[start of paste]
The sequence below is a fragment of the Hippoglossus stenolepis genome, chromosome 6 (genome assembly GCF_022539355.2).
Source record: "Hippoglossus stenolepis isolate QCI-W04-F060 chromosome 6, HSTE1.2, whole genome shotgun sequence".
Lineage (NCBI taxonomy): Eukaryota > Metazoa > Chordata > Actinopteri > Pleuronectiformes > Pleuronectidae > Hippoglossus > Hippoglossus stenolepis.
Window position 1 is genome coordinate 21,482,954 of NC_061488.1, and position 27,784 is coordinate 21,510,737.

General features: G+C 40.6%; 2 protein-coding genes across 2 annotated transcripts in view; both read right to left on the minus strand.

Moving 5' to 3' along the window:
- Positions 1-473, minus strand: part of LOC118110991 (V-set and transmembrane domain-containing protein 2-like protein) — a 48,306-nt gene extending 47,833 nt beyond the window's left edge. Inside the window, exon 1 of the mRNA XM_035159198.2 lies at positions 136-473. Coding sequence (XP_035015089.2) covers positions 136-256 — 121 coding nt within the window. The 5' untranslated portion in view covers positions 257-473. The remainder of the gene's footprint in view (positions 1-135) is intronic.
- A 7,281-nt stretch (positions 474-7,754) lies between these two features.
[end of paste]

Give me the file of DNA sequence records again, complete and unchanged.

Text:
The sequence below is a fragment of the Hippoglossus stenolepis genome, chromosome 6 (genome assembly GCF_022539355.2).
Source record: "Hippoglossus stenolepis isolate QCI-W04-F060 chromosome 6, HSTE1.2, whole genome shotgun sequence".
Lineage (NCBI taxonomy): Eukaryota > Metazoa > Chordata > Actinopteri > Pleuronectiformes > Pleuronectidae > Hippoglossus > Hippoglossus stenolepis.
Window position 1 is genome coordinate 21,482,954 of NC_061488.1, and position 27,784 is coordinate 21,510,737.

General features: G+C 40.6%; 2 protein-coding genes across 2 annotated transcripts in view; both read right to left on the minus strand.

Moving 5' to 3' along the window:
- Positions 1-473, minus strand: part of LOC118110991 (V-set and transmembrane domain-containing protein 2-like protein) — a 48,306-nt gene extending 47,833 nt beyond the window's left edge. Inside the window, exon 1 of the mRNA XM_035159198.2 lies at positions 136-473. Coding sequence (XP_035015089.2) covers positions 136-256 — 121 coding nt within the window. The 5' untranslated portion in view covers positions 257-473. The remainder of the gene's footprint in view (positions 1-135) is intronic.
- A 7,281-nt stretch (positions 474-7,754) lies between these two features.